Wafer-level testing requires few test insertions and requires less time than die-level burn-in. The result is immediate feedback to the fab. However, wafer-level testing does require regular maintenance. While die-level burn-in is expensive, the cost of wafer-level burn-in is lower. For this reason, it is highly cost-effective for IC manufacturers. This is an excellent option for manufacturers of microchips.

While the process is faster, wafer sorting still has its inherent limitations, which can increase costs. One approach is to allow for some test escapes during wafer sorting, and then filter rejected devices during package testing. Another solution is to sell Known Good Dies (KGD), which ensures the final yield of flip-chip and 3D ICs. However, wafer-level testing is more expensive and complex than package-level testing.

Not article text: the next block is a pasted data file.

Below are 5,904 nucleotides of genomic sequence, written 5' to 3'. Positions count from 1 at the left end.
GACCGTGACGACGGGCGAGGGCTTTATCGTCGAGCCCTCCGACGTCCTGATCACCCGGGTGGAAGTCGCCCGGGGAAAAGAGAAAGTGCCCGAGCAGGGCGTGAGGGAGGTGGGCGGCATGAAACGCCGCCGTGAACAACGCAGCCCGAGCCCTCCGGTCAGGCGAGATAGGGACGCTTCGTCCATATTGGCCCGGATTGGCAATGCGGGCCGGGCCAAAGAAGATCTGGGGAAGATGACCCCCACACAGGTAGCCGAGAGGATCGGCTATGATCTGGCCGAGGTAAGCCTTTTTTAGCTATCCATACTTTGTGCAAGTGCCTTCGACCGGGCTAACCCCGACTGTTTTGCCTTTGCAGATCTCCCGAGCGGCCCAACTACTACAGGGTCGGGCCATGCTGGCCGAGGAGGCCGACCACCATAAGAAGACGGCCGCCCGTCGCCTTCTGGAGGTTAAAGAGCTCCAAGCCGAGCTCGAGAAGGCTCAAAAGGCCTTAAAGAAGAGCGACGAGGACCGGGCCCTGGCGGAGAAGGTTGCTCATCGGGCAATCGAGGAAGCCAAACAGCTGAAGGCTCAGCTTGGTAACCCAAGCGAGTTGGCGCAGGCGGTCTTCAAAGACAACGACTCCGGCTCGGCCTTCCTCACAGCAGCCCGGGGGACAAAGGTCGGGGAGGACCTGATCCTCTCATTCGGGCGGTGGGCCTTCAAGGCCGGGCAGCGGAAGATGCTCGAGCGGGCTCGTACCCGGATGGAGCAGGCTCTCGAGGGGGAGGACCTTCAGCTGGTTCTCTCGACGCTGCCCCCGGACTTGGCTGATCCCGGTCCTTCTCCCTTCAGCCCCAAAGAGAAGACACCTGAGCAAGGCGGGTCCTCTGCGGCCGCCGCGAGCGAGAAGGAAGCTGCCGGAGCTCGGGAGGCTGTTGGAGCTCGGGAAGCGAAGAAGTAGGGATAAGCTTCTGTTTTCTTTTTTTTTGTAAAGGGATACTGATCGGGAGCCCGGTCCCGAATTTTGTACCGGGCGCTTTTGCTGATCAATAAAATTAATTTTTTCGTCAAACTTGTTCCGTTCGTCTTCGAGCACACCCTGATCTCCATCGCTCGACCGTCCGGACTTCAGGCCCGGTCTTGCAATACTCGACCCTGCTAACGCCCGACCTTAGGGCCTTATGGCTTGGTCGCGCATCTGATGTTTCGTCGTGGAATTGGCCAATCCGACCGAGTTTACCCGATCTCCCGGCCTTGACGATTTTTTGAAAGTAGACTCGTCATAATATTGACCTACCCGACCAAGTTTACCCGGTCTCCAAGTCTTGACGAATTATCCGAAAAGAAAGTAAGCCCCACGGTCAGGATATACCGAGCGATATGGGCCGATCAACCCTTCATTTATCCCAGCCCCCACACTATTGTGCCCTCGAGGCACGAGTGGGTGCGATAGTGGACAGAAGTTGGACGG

Test strategy analysis is an important component of wafer-level testing. During this analysis, the test flow of every Silicon-on-Chip (SoC) device is analyzed thoroughly. In most cases, two to five test insertions are involved in the entire process. The test flow typically consists of three or four different steps, ranging from wafer-sorting to final testing. To cut down on test costs, many semiconductor manufacturers have increased their test site count.

Aehr Test Systems has recently introduced its FOX-CP single-wafer compact system, a low-cost wafer-level testing solution. It is part of the company's FOX-P(tm) product line. The FOX-CP system will be showcased at the SPIE Photonics West conference in San Francisco, CA, on February 5-7. The FOX-CP system will be available in a standard lead-time.

Video: Wafer Scale Testing Explained